On the Fast Track
Latest tracking solutions save time and money
- By Jaap Groot
- Jun 04, 2008
An organization suspects that an employee is not following his or her route. In the past, a security manager would personally follow the employee or instruct someone to do so. This tactic is time consuming, especially if, on that particular day, the employee actually goes where he’s supposed to go. But with the help of advanced location technology, the security manager doesn’t need to leave the office and can monitor the employee’s route each day conveniently from his desk.
On the computer or mobile phone, a security manager can detect every stop, including frequency and length of standstill. The manager can be alerted every time the property is on the move or is leaving a certain area. This geo-fencing concept uses predefinable virtual perimeters through GPS. It also detects the exact location of the subject or goods—not just a general proximity. A security manager can log on 24/7 and see where the vehicle or property is in real time.
The Value of GPS
Private investigator Tony Cox has been hired by corporations in many instances just like this to track employees and make sure equipment is going where it’s supposed to go. GPS is invaluable to him, no matter where he goes, because it provides precise locations.
“I was hesitant to start using it because I doubted its accuracy,” said Cox, who has been an investigator in Memphis, Tenn., for 14 years. “But after trying it, GPS gets you 20 to 30 meters close to an address and you don’t have to be there 24/7. It allows you to manage your time more effectively.”
Security managers can hire an outside investigator or do it themselves. With an investigator, the benefit is having a trained professional tracking in a subject area that may be difficult for others. Security managers who choose to investigate themselves may face a more time-consuming process, but they do know their company best. Either way, before using GPS tracking, filter out employees and discover the depth of the problem. This will take time and may require audio or video surveillance.
The next step is to start monitoring employees. Watch to determine when the employee is moving the merchandise, whether it’s at night or during the day. Record the pattern and analyze the routine being established. What neighborhood is he frequenting? Where is he meeting sources? A GPS tracking device will tell you all of this, as well as if another person is involved. Real-time tracking by GPS makes discovering these answers smooth and easy. It saves time and money on what could have been substantial property loss.
A Growing Market
Tracking and location technology is used for a variety of purposes—not only for security. Location solutions have been used in drug tracking, as well as matrimonial, family and personal tracking. The idea of tracking is not new. In judicial circumstances, it can be used to monitor parents or track behavior patterns of criminal offenders.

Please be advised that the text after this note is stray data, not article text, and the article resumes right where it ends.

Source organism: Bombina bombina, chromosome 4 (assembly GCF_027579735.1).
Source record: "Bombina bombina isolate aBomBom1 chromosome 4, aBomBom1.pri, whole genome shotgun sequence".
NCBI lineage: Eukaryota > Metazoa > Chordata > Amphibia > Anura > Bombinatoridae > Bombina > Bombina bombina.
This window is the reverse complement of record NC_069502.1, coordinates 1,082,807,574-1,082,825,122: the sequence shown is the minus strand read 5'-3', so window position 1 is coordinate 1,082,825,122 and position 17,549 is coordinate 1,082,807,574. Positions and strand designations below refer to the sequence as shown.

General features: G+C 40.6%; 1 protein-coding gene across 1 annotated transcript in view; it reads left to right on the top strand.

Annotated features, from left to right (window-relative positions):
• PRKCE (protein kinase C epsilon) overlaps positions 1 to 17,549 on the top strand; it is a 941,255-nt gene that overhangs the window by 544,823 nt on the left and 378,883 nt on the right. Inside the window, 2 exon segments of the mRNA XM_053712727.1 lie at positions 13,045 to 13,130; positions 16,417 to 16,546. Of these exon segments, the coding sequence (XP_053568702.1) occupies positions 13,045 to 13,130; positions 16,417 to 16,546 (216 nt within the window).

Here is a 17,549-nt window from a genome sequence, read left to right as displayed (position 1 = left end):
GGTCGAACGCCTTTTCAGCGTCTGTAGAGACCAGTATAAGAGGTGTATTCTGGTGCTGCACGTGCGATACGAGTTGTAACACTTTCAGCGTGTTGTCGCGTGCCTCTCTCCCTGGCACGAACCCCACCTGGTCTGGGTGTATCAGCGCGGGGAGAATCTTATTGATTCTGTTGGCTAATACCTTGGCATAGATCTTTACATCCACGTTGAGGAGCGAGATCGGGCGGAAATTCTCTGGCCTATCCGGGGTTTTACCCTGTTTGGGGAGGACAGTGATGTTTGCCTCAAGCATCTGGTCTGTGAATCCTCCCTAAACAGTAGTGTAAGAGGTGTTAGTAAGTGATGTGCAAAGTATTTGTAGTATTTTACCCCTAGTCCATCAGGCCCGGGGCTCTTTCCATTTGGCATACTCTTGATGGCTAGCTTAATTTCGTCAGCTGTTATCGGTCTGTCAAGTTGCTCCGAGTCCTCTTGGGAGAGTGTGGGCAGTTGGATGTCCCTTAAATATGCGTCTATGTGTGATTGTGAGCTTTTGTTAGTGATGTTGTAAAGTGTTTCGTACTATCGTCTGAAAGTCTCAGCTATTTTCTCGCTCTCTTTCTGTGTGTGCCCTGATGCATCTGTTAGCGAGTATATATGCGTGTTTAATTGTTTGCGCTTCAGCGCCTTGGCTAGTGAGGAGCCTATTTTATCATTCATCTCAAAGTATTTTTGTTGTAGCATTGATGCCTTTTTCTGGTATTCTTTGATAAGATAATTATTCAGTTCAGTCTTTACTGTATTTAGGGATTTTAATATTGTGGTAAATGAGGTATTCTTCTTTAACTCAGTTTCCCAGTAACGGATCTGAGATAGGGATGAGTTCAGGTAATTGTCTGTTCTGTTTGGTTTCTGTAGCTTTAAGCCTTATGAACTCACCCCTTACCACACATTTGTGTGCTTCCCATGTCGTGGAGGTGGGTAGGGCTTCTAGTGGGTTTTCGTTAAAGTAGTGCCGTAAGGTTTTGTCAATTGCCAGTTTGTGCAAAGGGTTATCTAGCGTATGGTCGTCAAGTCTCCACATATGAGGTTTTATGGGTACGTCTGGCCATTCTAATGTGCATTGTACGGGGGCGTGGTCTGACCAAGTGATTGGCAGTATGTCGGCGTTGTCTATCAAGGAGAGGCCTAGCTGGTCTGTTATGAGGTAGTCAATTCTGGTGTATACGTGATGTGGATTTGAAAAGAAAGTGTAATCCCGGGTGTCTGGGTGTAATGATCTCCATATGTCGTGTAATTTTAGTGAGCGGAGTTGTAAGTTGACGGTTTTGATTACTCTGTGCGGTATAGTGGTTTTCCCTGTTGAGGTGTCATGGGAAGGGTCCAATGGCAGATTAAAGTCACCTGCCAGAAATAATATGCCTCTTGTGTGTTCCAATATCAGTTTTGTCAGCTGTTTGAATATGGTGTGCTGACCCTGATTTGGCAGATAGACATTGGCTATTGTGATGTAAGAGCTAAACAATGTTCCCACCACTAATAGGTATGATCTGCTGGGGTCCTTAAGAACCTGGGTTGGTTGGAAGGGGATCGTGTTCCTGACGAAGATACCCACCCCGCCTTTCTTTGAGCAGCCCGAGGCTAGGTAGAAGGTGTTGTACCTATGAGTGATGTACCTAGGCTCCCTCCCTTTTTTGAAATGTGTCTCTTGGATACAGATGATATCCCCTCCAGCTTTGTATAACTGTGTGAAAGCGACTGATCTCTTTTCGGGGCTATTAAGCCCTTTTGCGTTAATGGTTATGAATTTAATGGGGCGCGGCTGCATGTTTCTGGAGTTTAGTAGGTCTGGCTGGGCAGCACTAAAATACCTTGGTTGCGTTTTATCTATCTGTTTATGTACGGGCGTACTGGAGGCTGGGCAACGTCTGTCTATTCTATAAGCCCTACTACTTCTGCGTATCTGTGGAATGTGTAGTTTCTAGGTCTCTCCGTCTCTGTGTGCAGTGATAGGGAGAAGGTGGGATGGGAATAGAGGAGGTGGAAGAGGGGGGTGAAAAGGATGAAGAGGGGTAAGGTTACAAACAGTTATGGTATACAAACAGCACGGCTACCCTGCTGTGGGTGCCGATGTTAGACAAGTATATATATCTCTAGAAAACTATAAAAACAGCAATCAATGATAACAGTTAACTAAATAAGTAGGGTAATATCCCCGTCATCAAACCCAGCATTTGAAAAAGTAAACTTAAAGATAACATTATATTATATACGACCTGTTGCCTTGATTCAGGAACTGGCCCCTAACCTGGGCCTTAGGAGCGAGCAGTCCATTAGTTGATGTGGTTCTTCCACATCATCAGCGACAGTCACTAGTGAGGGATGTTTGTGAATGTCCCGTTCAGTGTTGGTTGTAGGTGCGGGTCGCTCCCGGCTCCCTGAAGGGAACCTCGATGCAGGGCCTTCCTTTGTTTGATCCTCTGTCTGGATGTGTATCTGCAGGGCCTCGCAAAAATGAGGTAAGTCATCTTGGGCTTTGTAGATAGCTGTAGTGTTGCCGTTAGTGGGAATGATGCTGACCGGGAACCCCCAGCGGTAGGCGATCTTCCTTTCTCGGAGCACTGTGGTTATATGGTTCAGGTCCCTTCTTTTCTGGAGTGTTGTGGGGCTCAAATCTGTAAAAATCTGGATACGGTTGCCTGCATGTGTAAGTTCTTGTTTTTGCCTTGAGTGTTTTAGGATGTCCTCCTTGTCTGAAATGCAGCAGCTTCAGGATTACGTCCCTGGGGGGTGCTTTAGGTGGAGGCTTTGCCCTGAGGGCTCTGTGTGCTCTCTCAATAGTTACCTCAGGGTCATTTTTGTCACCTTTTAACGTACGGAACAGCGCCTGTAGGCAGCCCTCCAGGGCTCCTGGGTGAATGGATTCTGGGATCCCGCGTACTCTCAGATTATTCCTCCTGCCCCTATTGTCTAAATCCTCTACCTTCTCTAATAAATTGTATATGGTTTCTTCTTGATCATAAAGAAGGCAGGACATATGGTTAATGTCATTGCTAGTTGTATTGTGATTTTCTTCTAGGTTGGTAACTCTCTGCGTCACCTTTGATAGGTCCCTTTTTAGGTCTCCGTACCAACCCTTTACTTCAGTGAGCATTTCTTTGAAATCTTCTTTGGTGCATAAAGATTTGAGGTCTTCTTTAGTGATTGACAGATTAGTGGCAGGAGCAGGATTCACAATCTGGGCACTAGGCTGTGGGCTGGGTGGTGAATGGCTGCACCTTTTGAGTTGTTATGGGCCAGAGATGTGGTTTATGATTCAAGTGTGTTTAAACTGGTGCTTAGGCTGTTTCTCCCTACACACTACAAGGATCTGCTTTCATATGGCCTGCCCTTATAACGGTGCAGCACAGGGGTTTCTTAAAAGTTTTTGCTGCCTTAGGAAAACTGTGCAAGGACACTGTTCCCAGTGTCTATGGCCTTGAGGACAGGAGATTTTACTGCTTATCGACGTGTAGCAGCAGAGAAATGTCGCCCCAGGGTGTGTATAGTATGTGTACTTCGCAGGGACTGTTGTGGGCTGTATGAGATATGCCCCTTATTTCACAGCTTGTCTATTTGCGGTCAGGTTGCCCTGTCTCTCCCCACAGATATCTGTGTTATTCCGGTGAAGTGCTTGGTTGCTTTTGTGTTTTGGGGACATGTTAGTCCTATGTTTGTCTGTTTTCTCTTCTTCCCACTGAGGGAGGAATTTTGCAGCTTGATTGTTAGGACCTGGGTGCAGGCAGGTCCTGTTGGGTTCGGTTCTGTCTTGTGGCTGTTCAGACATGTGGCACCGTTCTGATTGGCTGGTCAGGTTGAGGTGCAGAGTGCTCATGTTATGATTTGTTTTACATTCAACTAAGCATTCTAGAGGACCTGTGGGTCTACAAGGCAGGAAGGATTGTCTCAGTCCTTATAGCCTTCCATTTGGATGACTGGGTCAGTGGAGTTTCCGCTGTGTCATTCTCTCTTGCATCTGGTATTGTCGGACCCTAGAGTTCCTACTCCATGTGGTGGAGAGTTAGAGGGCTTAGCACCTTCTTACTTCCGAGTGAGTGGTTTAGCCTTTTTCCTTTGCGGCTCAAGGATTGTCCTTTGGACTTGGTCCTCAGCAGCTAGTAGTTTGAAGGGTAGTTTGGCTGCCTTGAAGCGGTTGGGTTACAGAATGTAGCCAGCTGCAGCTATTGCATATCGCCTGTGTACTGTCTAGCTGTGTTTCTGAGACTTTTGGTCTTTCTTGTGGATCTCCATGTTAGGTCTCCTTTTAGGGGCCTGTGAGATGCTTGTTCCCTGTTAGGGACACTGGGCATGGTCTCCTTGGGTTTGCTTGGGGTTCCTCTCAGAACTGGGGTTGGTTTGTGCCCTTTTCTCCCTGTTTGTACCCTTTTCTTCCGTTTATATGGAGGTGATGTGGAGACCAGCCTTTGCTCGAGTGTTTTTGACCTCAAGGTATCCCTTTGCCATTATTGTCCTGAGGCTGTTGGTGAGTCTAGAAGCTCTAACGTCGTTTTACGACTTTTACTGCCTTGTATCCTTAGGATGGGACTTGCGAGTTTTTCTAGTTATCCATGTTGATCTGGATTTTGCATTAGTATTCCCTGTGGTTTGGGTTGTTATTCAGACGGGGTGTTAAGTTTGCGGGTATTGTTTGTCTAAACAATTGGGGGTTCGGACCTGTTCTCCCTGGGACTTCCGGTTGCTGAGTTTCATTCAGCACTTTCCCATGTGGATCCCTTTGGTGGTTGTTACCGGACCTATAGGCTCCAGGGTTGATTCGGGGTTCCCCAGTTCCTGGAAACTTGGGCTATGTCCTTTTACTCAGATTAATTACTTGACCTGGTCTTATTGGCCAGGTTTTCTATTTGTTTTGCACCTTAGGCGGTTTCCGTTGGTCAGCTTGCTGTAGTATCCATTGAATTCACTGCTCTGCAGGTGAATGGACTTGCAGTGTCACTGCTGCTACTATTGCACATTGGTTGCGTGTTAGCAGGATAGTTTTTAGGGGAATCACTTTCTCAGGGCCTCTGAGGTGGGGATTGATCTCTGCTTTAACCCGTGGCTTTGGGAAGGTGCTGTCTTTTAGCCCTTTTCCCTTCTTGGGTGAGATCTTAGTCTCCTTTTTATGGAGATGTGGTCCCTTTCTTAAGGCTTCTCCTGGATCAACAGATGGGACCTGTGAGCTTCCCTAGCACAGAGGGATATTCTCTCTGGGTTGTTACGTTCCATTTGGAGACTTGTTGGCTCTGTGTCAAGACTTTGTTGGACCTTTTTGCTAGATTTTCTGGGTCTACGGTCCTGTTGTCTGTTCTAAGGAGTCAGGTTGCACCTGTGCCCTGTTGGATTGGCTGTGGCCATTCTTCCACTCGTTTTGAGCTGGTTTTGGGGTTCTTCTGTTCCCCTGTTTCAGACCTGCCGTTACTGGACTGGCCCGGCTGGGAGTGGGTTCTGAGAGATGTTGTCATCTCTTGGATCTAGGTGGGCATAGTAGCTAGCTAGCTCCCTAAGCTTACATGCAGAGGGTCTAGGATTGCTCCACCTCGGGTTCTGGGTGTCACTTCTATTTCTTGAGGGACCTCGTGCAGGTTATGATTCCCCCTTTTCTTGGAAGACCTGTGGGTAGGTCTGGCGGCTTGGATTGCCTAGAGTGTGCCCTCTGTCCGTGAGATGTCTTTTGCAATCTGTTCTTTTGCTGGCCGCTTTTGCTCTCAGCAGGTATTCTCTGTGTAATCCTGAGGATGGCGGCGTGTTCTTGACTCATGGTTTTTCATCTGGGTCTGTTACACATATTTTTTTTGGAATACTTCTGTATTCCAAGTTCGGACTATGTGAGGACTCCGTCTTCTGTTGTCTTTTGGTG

Tracking technology has been available since 1974, but many security professionals have just turned to location solutions within the last year. Technological complexities, distrust of reliability and simple fear of change have hindered early adoption. As more organizations are cutting costs, for example, in the personal navigation market, and with the rise of consumer-friendly services, other people are starting to notice.
Going it Alone
Getting started takes practice, especially if you choose to do it on your own. It’s important to test the tracking device and the service first. If you are using it in a vehicle, practice in case you have to covertly place the device. One of the places people find successful is attaching the device to the exterior bumper of the vehicle.
Also, depending on the device, it’s important to know that there are some places a tracker won’t work, such as in an underground parking garage. However, location technology is changing so fast that sometimes it’s hard to keep up. Some solutions are ultra-sensitive and work in situations where other devices fail, such as urban canyons, heavy foliage, under car seats, in the glove box and even in some indoor environments. Furthermore, this technology can be found in a device as small as a matchbox, which easily can go unnoticed.
With the technology constantly changing, some wonder whether GPS is a fad or is here to stay. It has changed the way Cox does his job. He is able to take on more cases and save money. For security managers, it also is cost effective, and ease-of-use makes it more beneficial. But the laws and regulations vary by state. In Virginia, for example there is a ‘tampering with auto law, which says a vehicle cannot be altered to be inoperable. Since location devices don’t alter the state of the vehicle, there are some jurisdictions that let it slide. But certain counties in Virginia are much stricter and look at the use of GPS as tampering, making its use a crime. The commonwealth’s attorney makes those decisions. Be sure to know your state’s regulation before using GPS.
As more people are becoming aware, evolution is a certainty. Location tracking is growing and becoming more useful than ever it has. Knowing an exact location solves cases quickly and provides an instant peace of mind that might take weeks to reach otherwise. GPS has changed the way we monitor employees and made it easy and discreet. And it delivers results—something all security managers need.
This article originally appeared in the June 2008 issue of Security Today.